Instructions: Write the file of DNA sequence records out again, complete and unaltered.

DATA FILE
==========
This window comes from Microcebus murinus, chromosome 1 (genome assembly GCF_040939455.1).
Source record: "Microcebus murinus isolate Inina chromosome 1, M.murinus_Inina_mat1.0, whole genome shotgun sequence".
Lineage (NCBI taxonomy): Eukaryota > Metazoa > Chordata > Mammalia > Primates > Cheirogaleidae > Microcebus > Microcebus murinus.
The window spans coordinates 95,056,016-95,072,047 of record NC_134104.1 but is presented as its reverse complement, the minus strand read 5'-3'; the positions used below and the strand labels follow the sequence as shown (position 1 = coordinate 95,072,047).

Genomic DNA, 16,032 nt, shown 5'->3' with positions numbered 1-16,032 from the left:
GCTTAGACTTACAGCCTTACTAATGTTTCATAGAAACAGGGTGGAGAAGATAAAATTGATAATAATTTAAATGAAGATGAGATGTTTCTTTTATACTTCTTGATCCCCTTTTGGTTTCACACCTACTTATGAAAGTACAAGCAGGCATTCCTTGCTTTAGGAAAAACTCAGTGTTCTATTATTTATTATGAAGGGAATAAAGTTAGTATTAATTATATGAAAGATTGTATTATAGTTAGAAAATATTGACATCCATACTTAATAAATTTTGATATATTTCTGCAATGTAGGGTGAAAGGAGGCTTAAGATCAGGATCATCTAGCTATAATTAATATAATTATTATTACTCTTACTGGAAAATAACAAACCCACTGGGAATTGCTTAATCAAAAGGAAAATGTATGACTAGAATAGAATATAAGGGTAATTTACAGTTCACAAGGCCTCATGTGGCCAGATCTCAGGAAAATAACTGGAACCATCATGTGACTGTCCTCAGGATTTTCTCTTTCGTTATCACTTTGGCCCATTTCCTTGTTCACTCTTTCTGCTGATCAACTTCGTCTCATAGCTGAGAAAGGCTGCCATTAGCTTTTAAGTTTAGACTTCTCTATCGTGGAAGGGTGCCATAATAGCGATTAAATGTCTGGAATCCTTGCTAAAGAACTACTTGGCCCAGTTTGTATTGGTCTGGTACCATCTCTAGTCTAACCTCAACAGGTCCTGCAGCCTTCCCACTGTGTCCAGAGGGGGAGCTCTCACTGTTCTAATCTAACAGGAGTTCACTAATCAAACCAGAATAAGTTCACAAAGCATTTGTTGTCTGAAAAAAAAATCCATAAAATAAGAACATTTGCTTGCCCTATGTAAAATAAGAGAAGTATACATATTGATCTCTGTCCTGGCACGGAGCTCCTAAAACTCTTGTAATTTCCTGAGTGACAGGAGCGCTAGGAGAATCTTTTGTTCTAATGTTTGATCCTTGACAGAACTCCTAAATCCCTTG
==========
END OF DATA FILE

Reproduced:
This window comes from Microcebus murinus, chromosome 1 (genome assembly GCF_040939455.1).
Source record: "Microcebus murinus isolate Inina chromosome 1, M.murinus_Inina_mat1.0, whole genome shotgun sequence".
Lineage (NCBI taxonomy): Eukaryota > Metazoa > Chordata > Mammalia > Primates > Cheirogaleidae > Microcebus > Microcebus murinus.
The window spans coordinates 95,056,016-95,072,047 of record NC_134104.1 but is presented as its reverse complement, the minus strand read 5'-3'; the positions used below and the strand labels follow the sequence as shown (position 1 = coordinate 95,072,047).

Genomic DNA, 16,032 nt, shown 5'->3' with positions numbered 1-16,032 from the left:
GCTTAGACTTACAGCCTTACTAATGTTTCATAGAAACAGGGTGGAGAAGATAAAATTGATAATAATTTAAATGAAGATGAGATGTTTCTTTTATACTTCTTGATCCCCTTTTGGTTTCACACCTACTTATGAAAGTACAAGCAGGCATTCCTTGCTTTAGGAAAAACTCAGTGTTCTATTATTTATTATGAAGGGAATAAAGTTAGTATTAATTATATGAAAGATTGTATTATAGTTAGAAAATATTGACATCCATACTTAATAAATTTTGATATATTTCTGCAATGTAGGGTGAAAGGAGGCTTAAGATCAGGATCATCTAGCTATAATTAATATAATTATTATTACTCTTACTGGAAAATAACAAACCCACTGGGAATTGCTTAATCAAAAGGAAAATGTATGACTAGAATAGAATATAAGGGTAATTTACAGTTCACAAGGCCTCATGTGGCCAGATCTCAGGAAAATAACTGGAACCATCATGTGACTGTCCTCAGGATTTTCTCTTTCGTTATCACTTTGGCCCATTTCCTTGTTCACTCTTTCTGCTGATCAACTTCGTCTCATAGCTGAGAAAGGCTGCCATTAGCTTTTAAGTTTAGACTTCTCTATCGTGGAAGGGTGCCATAATAGCGATTAAATGTCTGGAATCCTTGCTAAAGAACTACTTGGCCCAGTTTGTATTGGTCTGGTACCATCTCTAGTCTAACCTCAACAGGTCCTGCAGCCTTCCCACTGTGTCCAGAGGGGGAGCTCTCACTGTTCTAATCTAACAGGAGTTCACTAATCAAACCAGAATAAGTTCACAAAGCATTTGTTGTCTGAAAAAAAAATCCATAAAATAAGAACATTTGCTTGCCCTATGTAAAATAAGAGAAGTATACATATTGATCTCTGTCCTGGCACGGAGCTCCTAAAACTCTTGTAATTTCCTGAGTGACAGGAGCGCTAGGAGAATCTTTTGTTCTAATGTTTGATCCTTGACAGAACTCCTAAATCCCTTG